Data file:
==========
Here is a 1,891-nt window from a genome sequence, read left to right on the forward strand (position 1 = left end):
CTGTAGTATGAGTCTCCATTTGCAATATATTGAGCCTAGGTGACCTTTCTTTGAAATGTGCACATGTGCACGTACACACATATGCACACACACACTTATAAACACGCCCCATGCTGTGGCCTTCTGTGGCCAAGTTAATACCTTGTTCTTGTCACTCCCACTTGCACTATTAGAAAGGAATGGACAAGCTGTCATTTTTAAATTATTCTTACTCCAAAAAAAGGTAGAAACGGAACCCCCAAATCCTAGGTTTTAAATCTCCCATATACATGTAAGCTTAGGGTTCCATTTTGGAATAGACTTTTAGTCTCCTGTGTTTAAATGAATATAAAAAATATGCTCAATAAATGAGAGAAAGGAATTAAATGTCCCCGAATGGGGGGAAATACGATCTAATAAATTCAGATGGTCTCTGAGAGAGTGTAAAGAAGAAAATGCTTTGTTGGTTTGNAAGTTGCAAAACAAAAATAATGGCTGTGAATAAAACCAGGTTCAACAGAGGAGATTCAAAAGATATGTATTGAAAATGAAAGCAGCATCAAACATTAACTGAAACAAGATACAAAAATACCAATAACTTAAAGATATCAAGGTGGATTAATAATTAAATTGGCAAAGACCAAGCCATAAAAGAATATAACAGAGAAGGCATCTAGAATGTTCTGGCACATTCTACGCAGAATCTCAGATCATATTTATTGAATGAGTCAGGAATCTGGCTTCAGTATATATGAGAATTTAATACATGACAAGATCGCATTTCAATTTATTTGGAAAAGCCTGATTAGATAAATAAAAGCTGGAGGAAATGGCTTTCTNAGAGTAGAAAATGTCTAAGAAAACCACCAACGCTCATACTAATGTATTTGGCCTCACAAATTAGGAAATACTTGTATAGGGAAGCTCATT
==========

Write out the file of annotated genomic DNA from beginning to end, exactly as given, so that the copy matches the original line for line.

Here is a 1,891-nt window from a genome sequence, read left to right on the forward strand (position 1 = left end):
CTGTAGTATGAGTCTCCATTTGCAATATATTGAGCCTAGGTGACCTTTCTTTGAAATGTGCACATGTGCACGTACACACATATGCACACACACACTTATAAACACGCCCCATGCTGTGGCCTTCTGTGGCCAAGTTAATACCTTGTTCTTGTCACTCCCACTTGCACTATTAGAAAGGAATGGACAAGCTGTCATTTTTAAATTATTCTTACTCCAAAAAAAGGTAGAAACGGAACCCCCAAATCCTAGGTTTTAAATCTCCCATATACATGTAAGCTTAGGGTTCCATTTTGGAATAGACTTTTAGTCTCCTGTGTTTAAATGAATATAAAAAATATGCTCAATAAATGAGAGAAAGGAATTAAATGTCCCCGAATGGGGGGAAATACGATCTAATAAATTCAGATGGTCTCTGAGAGAGTGTAAAGAAGAAAATGCTTTGTTGGTTTGNAAGTTGCAAAACAAAAATAATGGCTGTGAATAAAACCAGGTTCAACAGAGGAGATTCAAAAGATATGTATTGAAAATGAAAGCAGCATCAAACATTAACTGAAACAAGATACAAAAATACCAATAACTTAAAGATATCAAGGTGGATTAATAATTAAATTGGCAAAGACCAAGCCATAAAAGAATATAACAGAGAAGGCATCTAGAATGTTCTGGCACATTCTACGCAGAATCTCAGATCATATTTATTGAATGAGTCAGGAATCTGGCTTCAGTATATATGAGAATTTAATACATGACAAGATCGCATTTCAATTTATTTGGAAAAGCCTGATTAGATAAATAAAAGCTGGAGGAAATGGCTTTCTNAGAGTAGAAAATGTCTAAGAAAACCACCAACGCTCATACTAATGTATTTGGCCTCACAAATTAGGAAATACTTGTATAGGGAAGCTCATT